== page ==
- Clarification on “sink” and “source” of planes. There are several discussions in the forum about what to count as “sink” or “source”.
- A: “Source” means the greatest (departures - arrivals) value while “sink” means the greatest (arrivals - departures) value.
- How to round the response for question 1? The example for the question rounds the answer to two digits after the comma. The JUnit test, however, does not even perform rounding and only extracts up to 1 decimal point. (Or maybe it isn’t a rounding issue, but something else.)
- A: Yes, the correct answer is 1.2903225806451613%. Please do not round the value. Please add the full decimal value.”
- How to deal with erroneous data? Some planes are flagged as canceled, yet have ArrTime/DepTime. Some flights have a DepTime, but no ArrTime. Similarly, in flights_small.csv, some flights are not flagged as canceled (Cancelled == 0), but they have a CancellationCode.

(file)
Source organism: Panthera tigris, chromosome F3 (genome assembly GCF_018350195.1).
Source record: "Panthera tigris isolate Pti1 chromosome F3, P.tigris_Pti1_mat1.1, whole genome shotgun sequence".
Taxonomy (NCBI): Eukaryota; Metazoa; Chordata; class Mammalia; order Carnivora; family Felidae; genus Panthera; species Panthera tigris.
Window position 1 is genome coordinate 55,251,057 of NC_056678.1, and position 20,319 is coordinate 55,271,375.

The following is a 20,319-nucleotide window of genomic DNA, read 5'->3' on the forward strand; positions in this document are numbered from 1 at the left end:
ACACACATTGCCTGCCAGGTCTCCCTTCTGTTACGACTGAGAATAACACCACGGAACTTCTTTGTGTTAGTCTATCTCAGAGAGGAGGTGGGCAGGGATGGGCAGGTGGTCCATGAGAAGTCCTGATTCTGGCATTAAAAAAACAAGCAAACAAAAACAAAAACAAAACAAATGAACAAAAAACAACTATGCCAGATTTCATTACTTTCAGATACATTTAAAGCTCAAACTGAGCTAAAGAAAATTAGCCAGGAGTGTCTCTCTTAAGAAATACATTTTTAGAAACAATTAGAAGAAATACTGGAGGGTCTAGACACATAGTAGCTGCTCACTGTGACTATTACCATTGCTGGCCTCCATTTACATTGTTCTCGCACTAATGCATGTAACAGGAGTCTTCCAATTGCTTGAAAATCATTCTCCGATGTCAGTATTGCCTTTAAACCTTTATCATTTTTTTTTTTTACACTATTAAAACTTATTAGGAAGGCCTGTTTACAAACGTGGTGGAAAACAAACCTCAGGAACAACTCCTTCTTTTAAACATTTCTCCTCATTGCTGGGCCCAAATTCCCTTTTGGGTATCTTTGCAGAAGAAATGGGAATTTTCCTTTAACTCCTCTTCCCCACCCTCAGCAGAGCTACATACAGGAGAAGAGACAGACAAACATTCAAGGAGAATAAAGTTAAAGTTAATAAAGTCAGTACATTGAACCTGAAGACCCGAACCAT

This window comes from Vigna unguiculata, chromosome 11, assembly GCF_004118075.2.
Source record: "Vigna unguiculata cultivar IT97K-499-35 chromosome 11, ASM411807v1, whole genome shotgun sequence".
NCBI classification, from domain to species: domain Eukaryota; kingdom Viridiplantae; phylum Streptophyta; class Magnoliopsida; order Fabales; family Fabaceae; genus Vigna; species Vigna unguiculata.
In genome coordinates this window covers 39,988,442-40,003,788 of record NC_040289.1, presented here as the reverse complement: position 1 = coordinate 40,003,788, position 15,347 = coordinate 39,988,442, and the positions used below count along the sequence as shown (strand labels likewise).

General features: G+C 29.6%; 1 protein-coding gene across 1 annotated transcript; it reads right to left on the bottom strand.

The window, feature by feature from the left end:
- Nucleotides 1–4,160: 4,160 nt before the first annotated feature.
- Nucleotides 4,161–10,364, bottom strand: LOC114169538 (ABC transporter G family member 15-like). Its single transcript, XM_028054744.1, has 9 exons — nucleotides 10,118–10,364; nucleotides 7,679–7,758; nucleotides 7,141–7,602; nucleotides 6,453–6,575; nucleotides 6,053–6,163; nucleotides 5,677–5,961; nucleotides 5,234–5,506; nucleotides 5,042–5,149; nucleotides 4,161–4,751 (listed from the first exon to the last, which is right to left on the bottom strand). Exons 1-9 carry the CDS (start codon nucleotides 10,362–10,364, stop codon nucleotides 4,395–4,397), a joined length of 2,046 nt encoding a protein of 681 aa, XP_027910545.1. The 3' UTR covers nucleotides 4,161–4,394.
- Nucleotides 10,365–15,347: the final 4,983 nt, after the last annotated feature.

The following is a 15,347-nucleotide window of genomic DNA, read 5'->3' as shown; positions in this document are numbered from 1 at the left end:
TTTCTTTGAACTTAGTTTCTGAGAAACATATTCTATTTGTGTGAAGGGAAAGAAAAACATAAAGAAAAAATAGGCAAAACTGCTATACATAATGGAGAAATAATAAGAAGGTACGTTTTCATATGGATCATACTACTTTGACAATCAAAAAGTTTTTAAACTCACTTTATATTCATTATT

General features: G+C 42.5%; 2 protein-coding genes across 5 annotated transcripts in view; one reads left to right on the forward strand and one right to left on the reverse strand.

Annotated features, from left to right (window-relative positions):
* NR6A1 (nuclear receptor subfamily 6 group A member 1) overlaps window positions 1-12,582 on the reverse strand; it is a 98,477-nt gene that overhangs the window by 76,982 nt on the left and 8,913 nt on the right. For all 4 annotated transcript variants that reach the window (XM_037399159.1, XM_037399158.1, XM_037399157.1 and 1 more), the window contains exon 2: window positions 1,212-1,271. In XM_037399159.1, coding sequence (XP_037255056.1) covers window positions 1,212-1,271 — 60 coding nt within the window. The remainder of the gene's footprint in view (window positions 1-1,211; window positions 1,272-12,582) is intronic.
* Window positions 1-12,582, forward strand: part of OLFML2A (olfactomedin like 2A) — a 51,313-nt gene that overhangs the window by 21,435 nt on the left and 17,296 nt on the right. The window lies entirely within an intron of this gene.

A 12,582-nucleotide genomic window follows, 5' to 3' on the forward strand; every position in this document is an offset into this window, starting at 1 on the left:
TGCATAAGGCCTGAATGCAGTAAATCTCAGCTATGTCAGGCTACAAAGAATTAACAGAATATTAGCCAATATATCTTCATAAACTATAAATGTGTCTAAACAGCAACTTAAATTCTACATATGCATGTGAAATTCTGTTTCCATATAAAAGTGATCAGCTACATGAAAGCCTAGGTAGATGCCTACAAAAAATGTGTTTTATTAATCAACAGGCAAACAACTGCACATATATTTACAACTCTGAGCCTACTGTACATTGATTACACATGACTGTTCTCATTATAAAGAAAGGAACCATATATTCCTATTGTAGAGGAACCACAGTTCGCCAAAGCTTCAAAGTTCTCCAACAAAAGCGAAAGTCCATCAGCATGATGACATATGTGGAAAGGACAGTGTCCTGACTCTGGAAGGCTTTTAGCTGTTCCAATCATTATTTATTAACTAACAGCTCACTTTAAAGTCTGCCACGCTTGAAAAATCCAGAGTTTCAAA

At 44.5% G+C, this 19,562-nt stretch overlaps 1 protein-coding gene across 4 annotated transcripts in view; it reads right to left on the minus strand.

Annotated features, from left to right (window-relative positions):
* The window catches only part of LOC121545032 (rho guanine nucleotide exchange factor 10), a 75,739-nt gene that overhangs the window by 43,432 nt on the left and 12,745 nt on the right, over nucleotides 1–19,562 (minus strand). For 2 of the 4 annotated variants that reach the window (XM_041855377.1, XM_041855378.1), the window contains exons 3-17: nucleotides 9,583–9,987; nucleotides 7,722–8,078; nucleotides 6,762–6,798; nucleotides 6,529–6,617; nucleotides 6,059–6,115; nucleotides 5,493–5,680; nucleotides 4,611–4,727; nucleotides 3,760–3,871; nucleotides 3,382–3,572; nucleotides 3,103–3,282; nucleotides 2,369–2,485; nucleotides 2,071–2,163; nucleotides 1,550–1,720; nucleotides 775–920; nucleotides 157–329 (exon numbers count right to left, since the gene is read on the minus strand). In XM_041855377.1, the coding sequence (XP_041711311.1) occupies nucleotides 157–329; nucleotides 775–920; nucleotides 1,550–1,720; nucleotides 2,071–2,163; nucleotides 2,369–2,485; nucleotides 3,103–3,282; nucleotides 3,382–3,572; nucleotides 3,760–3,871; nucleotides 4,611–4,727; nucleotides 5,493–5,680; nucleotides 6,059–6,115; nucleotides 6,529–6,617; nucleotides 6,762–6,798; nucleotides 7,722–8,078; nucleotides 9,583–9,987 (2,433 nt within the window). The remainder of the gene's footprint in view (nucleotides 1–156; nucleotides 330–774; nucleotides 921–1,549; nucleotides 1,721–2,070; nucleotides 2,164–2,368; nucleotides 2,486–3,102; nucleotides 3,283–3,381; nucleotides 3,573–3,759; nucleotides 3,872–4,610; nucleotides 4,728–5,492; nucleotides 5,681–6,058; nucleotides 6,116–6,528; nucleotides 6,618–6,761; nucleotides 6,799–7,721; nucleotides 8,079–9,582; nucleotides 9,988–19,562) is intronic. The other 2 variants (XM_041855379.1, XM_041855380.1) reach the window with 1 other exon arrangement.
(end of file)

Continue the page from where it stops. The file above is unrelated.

- A: “ Erroneous data like this is a common issue with Data Science. For flights that do not have complete information, you should ignore them altogether. For flights that were canceled but still departed, simply treat them as any other cancellations.
- Some flights are marked as cancelled but seem to have taken off, or were diverted but did not land. How should we handle those?
- A: Unless a flight took off and landed where it was supposed to land, do not include it in calculations regarding delays
- when to NOT include cancellations and diverted (haven’t confirmed yet. Waiting for TA’s confirmation. )
- 1) Do not include cancelled flights (cancelled == 1) for everything except questions #1 and #2
- 2) Do not include diverted (diverted == 1) for questions 7 and 8 because those deal with delays and arvind said “ _Unless a flight took off and landed where it was supposed to land, do not include it in calculations regarding delays_ “